What I love about this blog is the high effort writers make to parse these subjects to the Nth degree, so that there is always something new to learn with even the most mundane topics. Sarah made profound points that don’t always jump out at you when you’re going through this process. I had an agent who rejected me and said something similar, that writers need a connected group of like-minded individuals, or something cryptic like that. At first, I took it to mean that the agent was saying I was too isolated to be published, but now, thanks to Sarah, I think I know what she means. Thanks, Sarah! May we all be blessed with good writing friends.

    • says

      Yes, Mary. This is a problem. Perhaps a game of Rock, Paper, Scissors is a good idea when there’s not consensus.

      Happy writing! I love reading The Little Grape.

  9. says

    Sarah, you’ve got the perfect author photo, you know? Cheery yellow, like your personality.

    I can’t add anything to what you wrote except to say I don’t know how people can do this without honest-but-kind exemplars. And you’re right about it being a process to find the ones to push us to our best selves.

  10. says

    This is lovely, Sarah, and I had to laugh out loud at the Kenny Rogers reference. My husband—who knows I don’t listen to country-western—almost fell off his chair the other night when he heard me using those exact Rogers lines to explain life to our teenaged son.

    And yes, of course, as the industry gets increasingly crazy, writers increasingly need someone on their side to help sort out the contradictory responses they will get.

    I’m so pleased to be able to welcome you to WU!

    • says

      Yes, Victoria . . . sometimes ONLY the lines of a country-western tune will do. Other times, a day requires a little Guns N’ Roses. I had a “welcome to the jungle” week with my kids. Even the best country lines wouldn’t have been apropos.

      Thanks for your kind welcome!

  11. says

    “Agent A loved the first half but was upset by the second half.

    Agent B felt the first half dragged but the second half was the real meat of the book.” >>> something similar happened to me back with my first book — conflicting comments on the first and second halves! lawd.

    Congrats and glad to have you here at WU – *smiling*

    And I love Portland – have a son, granddaughter, and DIL there and visit once-twice a year — love the market and the food and the weirdness :-D.

    I have a trusted adviser – my fellow co-publishing editor of R&T. She’s the first eyes that will see my “almost final” draft.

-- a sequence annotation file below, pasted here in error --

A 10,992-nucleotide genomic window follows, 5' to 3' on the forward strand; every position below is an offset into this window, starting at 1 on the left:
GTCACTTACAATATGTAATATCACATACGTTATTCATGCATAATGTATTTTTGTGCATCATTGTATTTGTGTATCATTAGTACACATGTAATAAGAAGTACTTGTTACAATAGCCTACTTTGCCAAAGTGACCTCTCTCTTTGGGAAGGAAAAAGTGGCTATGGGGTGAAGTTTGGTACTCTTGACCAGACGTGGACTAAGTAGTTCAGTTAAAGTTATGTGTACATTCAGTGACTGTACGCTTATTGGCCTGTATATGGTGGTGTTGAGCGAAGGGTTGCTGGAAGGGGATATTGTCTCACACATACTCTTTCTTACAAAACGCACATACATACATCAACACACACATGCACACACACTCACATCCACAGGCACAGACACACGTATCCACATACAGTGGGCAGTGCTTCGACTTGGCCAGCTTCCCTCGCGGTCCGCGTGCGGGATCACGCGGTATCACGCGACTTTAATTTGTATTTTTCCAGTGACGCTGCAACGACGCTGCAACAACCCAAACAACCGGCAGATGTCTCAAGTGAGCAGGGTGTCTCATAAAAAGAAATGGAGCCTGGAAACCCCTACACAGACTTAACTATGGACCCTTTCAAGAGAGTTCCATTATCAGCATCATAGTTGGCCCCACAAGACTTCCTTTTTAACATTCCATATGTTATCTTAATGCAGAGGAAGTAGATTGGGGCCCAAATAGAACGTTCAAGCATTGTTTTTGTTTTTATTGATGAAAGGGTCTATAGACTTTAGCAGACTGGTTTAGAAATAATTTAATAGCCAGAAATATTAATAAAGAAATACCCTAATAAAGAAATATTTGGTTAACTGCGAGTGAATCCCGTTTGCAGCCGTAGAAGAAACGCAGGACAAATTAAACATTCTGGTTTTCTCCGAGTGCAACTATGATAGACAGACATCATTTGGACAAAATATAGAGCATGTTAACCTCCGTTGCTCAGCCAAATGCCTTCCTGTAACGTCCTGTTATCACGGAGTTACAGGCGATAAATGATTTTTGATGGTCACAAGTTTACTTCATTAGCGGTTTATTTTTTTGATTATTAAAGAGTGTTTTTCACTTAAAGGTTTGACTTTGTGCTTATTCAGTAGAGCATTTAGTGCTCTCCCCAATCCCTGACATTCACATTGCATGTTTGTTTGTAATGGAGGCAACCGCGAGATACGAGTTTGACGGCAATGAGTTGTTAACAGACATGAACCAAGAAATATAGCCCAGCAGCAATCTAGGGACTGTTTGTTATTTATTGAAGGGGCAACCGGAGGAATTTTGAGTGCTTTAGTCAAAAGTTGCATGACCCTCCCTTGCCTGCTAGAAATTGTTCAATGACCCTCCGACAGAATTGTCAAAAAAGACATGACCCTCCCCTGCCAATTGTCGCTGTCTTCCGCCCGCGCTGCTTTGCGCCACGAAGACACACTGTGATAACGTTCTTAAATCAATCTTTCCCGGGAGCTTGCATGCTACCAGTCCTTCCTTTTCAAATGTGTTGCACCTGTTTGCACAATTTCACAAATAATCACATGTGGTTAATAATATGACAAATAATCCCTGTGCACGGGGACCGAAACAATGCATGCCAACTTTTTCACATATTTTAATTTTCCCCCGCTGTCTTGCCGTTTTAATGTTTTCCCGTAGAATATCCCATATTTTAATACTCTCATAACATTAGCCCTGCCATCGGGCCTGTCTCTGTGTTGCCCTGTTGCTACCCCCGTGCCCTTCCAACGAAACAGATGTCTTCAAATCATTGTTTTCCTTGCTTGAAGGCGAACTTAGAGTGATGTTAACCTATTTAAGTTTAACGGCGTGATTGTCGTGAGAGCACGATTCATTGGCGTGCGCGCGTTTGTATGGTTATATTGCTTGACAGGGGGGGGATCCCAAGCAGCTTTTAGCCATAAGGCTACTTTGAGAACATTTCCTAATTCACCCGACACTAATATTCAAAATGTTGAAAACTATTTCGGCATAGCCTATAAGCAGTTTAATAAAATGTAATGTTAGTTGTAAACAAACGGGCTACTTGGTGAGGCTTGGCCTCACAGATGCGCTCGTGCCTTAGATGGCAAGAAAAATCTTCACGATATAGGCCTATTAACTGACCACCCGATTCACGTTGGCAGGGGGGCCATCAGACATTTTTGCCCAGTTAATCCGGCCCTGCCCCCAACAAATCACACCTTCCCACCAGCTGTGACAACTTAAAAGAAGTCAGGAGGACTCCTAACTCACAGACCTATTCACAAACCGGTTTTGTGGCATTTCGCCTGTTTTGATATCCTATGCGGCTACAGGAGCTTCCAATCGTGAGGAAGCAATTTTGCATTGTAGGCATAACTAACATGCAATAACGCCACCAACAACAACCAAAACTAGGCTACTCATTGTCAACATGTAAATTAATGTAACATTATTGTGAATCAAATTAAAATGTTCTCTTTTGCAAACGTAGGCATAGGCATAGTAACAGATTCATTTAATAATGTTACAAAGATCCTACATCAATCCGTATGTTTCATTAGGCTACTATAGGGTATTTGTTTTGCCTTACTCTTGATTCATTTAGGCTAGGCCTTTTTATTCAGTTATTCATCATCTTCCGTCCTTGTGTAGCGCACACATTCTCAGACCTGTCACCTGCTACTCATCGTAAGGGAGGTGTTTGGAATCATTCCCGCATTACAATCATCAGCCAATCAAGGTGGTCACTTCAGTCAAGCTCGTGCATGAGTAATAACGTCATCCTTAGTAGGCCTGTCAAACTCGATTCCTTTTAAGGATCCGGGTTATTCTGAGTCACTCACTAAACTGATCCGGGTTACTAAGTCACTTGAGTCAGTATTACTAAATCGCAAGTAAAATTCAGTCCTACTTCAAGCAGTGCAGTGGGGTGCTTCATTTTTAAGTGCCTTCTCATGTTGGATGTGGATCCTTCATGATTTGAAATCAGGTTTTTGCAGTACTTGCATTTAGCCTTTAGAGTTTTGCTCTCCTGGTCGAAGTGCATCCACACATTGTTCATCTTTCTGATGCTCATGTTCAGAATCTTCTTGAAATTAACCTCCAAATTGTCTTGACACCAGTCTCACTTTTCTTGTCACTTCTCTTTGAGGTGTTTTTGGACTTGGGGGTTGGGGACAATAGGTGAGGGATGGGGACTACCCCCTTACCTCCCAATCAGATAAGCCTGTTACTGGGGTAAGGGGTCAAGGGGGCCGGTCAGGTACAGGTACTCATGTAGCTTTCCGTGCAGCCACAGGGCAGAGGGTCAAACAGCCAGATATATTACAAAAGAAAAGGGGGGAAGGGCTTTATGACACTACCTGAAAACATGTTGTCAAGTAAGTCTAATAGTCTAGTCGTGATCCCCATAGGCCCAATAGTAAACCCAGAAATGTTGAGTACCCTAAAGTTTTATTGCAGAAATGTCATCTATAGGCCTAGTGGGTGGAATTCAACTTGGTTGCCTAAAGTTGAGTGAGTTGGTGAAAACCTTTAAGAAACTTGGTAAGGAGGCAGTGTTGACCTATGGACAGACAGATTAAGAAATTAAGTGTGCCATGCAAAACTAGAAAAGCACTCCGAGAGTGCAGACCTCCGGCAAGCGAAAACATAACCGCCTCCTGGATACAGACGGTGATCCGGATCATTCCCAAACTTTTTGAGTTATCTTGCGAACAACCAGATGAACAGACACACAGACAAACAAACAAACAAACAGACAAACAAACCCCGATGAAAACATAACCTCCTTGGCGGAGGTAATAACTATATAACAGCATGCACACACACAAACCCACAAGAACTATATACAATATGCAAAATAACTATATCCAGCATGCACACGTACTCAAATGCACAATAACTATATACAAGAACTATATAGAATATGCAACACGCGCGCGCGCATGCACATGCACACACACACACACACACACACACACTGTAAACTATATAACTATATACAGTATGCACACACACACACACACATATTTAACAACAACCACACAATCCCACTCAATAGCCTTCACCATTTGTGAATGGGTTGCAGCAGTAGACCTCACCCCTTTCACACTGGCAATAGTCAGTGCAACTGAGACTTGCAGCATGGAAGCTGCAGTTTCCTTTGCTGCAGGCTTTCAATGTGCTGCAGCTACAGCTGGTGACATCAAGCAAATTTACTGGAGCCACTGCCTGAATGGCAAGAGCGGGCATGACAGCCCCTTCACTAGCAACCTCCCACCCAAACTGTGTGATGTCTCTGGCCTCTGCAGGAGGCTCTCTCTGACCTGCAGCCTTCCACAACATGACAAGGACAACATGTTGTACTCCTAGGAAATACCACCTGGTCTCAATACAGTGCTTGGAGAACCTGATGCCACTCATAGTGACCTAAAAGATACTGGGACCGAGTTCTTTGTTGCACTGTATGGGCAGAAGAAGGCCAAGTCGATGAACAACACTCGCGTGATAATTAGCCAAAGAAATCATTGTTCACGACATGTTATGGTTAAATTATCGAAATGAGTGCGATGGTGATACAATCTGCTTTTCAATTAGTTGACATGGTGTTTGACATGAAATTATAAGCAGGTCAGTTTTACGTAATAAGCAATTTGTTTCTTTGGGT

• says

      So great, Kathryn. And, thanks for the Portland comments . . . I also love the huge beards and huge black-framed glasses. I think Seattle needs to borrow some of Portlandia’s personality.

  12. says

    Seeing through another’s eyes is a view we can only guess at. Every now and then I choose the odd/ugly dress on the store rack. I don’t believe I’ll like it but I try it on anyway. Experience has taught me there could be nuances that complement some part of me I have overlooked. And even knowing this, I am still shocked every time the theory works. I will turn to my friends and say, “Oh my gosh, the ugly dress is perfect.” Their response? “What am you talking about? That dress is not ugly.” Our best advisors do that, provide perspective that allows us to reassess our comfortable assumptions, and sometimes we find an unexpected fit that feels right.

  13. says

    Just FYI… Kenny Rogers was my very first concert. I still get that funny feeling in my tummy when I pull out that album and stare at his beautiful hair. Umm.. awkward.

    I am so glad to see you here, Sarah! Though I’ve been absent here at Writer Unboxed awhile, I greatly appreciate the content and the conversation. YOU are, as always, the perfect balance for my tastes. Congratulations on the new gig!

    *Trusted Advisers* has been on my mind a lot lately. I share my WIP with two sisters-in-life, one a writer, the other a voracious reader. So appreciative of both! Though they are excellent listeners, neither have any experience in the publishing world or in writing a novel. They just know what they like. My greatest fear is that I’m not hearing the “right” advice… whatever “right” may be.